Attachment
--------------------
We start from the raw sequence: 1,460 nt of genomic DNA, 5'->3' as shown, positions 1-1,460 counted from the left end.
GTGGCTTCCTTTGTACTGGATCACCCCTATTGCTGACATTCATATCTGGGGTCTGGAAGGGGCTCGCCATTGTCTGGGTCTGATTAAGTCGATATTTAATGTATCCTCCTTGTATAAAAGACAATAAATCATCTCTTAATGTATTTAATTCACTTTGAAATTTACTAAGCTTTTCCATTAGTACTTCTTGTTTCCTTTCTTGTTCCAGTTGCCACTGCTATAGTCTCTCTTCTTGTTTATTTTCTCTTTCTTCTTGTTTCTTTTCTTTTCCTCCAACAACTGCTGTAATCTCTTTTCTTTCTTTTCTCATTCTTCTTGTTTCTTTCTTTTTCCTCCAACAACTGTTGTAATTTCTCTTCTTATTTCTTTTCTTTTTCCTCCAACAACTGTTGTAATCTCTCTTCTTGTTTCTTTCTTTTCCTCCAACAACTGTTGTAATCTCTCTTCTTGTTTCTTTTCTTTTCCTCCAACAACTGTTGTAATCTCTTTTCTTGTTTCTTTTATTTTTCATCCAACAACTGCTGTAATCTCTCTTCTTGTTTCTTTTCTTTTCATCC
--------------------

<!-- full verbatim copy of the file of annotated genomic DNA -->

We start from the raw sequence: 1,460 nt of genomic DNA, 5'->3' as shown, positions 1-1,460 counted from the left end.
GTGGCTTCCTTTGTACTGGATCACCCCTATTGCTGACATTCATATCTGGGGTCTGGAAGGGGCTCGCCATTGTCTGGGTCTGATTAAGTCGATATTTAATGTATCCTCCTTGTATAAAAGACAATAAATCATCTCTTAATGTATTTAATTCACTTTGAAATTTACTAAGCTTTTCCATTAGTACTTCTTGTTTCCTTTCTTGTTCCAGTTGCCACTGCTATAGTCTCTCTTCTTGTTTATTTTCTCTTTCTTCTTGTTTCTTTTCTTTTCCTCCAACAACTGCTGTAATCTCTTTTCTTTCTTTTCTCATTCTTCTTGTTTCTTTCTTTTTCCTCCAACAACTGTTGTAATTTCTCTTCTTATTTCTTTTCTTTTTCCTCCAACAACTGTTGTAATCTCTCTTCTTGTTTCTTTCTTTTCCTCCAACAACTGTTGTAATCTCTCTTCTTGTTTCTTTTCTTTTCCTCCAACAACTGTTGTAATCTCTTTTCTTGTTTCTTTTATTTTTCATCCAACAACTGCTGTAATCTCTCTTCTTGTTTCTTTTCTTTTCATCC